FALL BACK — No Comments

  1. My logic process when dealing with this type of situation (two groups of experts disagreeing on a thing, both groups credible) is essentially “Which position costs less if I’m wrong?”

    Extra mags and rotating them costs some money, and a bit of time.

    A mag failures on a carry gun costs – well, depends on the situation, but that cost can go awfully high.

    Maybe the metallurgist is right; I don’t know. I’ll look at the cost of more spare mags, and the time and effort to rotate them, as an insurance premium.

  2. Daylight Savings Time is an idea whose time has long passed. We should abolish DST, and end the foolish rigamarole once and for all.
    I’ve tried to find a definitive reason for why DST was instituted. It seems everyone has a different idea about what it’s for, and what it does. What’s certain is that it costs money and effort, and produces little effective results in an age of electric lights and reliable clocks.
    I say we should stop switching the clocks forward an hour in the Spring, and just stay on Standard time all the time.

  3. Could I repost this (giving credit to you, of course) because there are too many people who do not believe springs take a “set” and I’d like to show this to them…
    I would appreciate it.

  4. If you want to save a lot of loot, buy some magazine springs from Wolff for your weapon and just swap springs back and forth in the mags every 6 months or so. Magazines for my weapon ( S&W 6906 ) cost about $45.00 a piece. The springs from Wolff cost $17.00 for three. You can also get + 5% and +10% power springs for the same price. Just my opinion.

  5. I don’t worry about springs. I just take the 6 old cartridges out of the cylinder, and replace them with 6 new ones. I do the same with the speed loaders and Bianchi Speed-Strips. Old rounds go into the practice box.

  6. Gary:
    Feel free, but be prepared for a fatwa. For some reason, there are folks who debate this issue with the fervor of True Believers. Please let me know where you use it.

  7. Here is some purly anecdotal info that may or may not be important. Last year I found a Glock 17 magazine that had been stored fully loaded for well over 10 years. It had been loaded and stored by my wifes first husband who had passed away a few years before I met her. I have no idea when he loaded it, but based on how long it had been since his passing it was well over 10 years and may have been closer to 12 or 13 years that it had sat in a box in the shed. Definetly not ideal storage conditions.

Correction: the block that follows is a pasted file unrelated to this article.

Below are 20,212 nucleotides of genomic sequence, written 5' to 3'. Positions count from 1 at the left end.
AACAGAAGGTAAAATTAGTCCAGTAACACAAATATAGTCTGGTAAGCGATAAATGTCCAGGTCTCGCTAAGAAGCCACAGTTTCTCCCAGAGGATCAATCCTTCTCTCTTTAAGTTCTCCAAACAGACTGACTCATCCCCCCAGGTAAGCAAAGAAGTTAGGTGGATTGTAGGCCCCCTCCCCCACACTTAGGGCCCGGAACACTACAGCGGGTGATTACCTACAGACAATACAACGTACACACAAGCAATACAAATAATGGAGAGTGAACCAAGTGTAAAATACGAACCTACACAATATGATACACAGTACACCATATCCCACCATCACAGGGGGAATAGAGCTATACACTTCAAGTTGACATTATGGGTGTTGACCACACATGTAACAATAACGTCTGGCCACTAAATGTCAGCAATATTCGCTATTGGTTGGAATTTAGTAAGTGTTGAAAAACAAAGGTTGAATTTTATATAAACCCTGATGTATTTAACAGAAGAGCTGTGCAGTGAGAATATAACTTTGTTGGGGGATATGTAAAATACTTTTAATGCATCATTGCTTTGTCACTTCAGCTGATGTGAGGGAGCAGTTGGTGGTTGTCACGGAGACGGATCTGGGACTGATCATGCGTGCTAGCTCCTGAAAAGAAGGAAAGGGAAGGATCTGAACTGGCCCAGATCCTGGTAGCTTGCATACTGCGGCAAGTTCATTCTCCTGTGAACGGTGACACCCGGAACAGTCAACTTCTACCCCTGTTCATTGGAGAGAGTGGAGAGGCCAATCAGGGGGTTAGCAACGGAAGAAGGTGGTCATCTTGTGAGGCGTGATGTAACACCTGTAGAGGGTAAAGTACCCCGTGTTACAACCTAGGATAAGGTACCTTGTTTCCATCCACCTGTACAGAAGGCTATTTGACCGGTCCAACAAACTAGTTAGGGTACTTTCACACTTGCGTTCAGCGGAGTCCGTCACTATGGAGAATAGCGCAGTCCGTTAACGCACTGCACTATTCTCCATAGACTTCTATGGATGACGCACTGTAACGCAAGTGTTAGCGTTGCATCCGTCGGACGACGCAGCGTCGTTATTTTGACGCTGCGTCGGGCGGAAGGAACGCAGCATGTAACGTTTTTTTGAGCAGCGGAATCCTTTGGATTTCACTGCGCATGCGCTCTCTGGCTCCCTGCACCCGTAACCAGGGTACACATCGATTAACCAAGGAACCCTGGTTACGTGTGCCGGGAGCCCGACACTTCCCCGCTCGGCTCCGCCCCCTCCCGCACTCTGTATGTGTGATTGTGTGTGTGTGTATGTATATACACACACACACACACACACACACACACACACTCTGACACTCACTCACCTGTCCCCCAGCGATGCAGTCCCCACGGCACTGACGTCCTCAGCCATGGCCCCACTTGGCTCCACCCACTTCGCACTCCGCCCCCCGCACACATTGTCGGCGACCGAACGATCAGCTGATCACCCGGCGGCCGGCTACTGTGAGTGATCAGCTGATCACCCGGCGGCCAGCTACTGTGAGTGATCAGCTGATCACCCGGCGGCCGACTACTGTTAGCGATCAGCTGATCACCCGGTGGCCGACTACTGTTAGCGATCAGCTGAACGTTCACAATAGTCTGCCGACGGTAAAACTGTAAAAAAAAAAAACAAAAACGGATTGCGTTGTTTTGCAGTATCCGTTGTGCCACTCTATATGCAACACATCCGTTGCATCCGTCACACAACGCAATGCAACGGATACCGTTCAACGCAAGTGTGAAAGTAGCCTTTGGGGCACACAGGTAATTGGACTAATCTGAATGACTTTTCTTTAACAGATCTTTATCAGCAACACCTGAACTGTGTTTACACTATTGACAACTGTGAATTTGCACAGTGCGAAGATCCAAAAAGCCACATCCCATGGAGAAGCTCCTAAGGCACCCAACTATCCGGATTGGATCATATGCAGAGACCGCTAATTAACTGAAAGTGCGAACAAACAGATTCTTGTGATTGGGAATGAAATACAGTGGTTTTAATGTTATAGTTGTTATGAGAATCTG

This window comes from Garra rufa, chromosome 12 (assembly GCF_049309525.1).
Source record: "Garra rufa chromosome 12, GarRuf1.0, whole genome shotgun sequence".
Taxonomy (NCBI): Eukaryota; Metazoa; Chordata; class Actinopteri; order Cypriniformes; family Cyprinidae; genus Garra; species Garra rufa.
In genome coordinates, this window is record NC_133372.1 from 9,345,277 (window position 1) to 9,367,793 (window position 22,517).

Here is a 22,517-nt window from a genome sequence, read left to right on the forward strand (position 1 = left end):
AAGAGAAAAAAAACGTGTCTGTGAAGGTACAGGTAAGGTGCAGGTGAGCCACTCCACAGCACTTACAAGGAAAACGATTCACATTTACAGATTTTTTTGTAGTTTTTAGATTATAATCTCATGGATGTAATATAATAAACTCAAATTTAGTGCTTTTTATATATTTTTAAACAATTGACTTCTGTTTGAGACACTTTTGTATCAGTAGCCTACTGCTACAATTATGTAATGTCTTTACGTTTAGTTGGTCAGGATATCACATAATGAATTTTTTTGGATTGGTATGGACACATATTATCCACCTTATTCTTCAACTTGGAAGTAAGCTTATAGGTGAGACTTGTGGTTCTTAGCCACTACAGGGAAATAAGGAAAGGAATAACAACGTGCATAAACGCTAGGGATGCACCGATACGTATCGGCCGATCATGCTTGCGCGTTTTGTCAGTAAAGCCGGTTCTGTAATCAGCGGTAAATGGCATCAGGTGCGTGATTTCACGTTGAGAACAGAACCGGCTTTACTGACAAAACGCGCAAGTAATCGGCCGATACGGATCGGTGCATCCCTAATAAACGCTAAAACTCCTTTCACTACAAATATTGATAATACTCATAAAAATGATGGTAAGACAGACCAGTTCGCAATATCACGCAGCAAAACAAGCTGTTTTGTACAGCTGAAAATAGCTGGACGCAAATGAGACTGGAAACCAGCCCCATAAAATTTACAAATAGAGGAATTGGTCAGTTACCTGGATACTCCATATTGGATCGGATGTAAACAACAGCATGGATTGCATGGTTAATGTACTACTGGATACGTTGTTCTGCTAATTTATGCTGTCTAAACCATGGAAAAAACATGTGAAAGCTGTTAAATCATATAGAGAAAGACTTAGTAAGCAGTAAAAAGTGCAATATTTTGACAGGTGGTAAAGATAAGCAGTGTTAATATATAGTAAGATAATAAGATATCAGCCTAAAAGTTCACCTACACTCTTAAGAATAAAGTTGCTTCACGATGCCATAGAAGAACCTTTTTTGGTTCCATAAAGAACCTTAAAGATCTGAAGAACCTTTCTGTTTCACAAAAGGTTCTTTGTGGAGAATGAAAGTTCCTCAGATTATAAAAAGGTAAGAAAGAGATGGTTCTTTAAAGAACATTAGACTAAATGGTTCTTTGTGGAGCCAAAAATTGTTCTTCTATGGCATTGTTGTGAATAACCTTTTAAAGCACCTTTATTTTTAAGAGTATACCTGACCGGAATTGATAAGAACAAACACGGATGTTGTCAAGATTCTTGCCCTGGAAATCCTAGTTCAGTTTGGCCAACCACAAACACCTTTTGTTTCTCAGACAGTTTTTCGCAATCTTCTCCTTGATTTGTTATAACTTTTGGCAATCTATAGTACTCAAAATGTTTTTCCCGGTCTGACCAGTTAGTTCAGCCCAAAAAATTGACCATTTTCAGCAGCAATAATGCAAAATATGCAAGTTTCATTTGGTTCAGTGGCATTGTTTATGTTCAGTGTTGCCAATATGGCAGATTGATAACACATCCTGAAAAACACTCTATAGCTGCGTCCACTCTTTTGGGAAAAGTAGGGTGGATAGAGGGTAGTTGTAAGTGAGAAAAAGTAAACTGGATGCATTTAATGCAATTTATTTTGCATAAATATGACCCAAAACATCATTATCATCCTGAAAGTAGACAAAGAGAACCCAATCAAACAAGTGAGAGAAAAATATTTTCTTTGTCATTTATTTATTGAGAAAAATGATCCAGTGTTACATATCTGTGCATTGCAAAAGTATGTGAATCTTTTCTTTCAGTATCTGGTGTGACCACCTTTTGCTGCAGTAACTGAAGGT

I decided to perform an experiment with the mag and took it to the range where I fired the entire magazine of hollowpoint reloads as fast as I could pull the trigger. All shots fed and fired just fine into the center mass of a B27 target at 10 yards.

    I know this settles nothing, but how often do we get a chance to test a mag that had been loaded that long. I still change out my mags periodically because it costs me nothing to do it. I already own plenty of mags for shooting matches where I use my home defense guns mostly.

  8. Whether most all mags will or won’t hold up to loaded storage is one issue – but there really are some brands/models that won’t. I had some Ramline combo mags for ARs and Mini-14s that wouldn’t hold up two weeks in loaded storage. Just my experience.

  9. I’m no genius so I just rotate them every three months and worry about other more important stuff, of which there’s always plenty.

  10. Mas,
    FWIW, I always write the date on my 123 batteries when I install them. Some of my lights get a lot of use, and others sit on the shelf, tested occasionally, but basically awaiting the “day”.. or is that the ‘night’? With the shelf life of 123’s, I change them, or not, depending on their usage. Anything with antique alkaline batteries get changed annually, tho’.

    I ain’t even getting into the DST issue. I’d be cool with keeping the spring ahead all year.

  11. I change mine once a month. I only get to shoot once or twice a month and I figure that’s as good a time as any to switch out the mags.


  12. Standards of metallurgy have probably changed over the years, but a possibly relevant anecdote:

    In the UK the most famous case of magazine spring failure was in 1974. Some nutter tried to kidnap Princess Anne and her bodyguard’s PPK jammed after the first shot because the magazine had been carried too long fully loaded.

    The bodyguard, another police officer and a member of the public who intervened were all wounded, but made full recoveries. Princess Anne escaped unharmed. (Reputedly when the would-be kidnapper ordered her out of the car she replied, “Not bloody likely!”) And the nutter ended up in an institution.

    And very shortly afterwards the 7.65mm PPK was replaced in police service by .38 Special revolvers.

  13. well, i thought i was the only one.
    yes, i change from “spring to winter” springs,
    or magazines, or guns. when DST comes or
    goes, i change all batteries (and write the date
    on the batteries with a Sharpie), and switch
    out my Kahr .40 or Browning .40, depending
    upon the upcoming season. i have 4 mags for
    each, 3 loaded for the appropriate season.

  14. Before I knew it, it was 5 o’clock and dark. Stupid “fall back.” I had wanted to retest the M&P that was throwing brass at me, but failed to get to the outdoor range in time.

    As far as magazines go, the only QUALITY magazine I’ve ever really had any trouble with was one that came with a pretty-well-used Glock 17. I tried respringing it, but the feedlips were tweaked or something.

    I leave magazines loaded until they get emptied by shooting, or manually unloaded to fill with practice ammo. The magazines don’t seem to mind being loaded.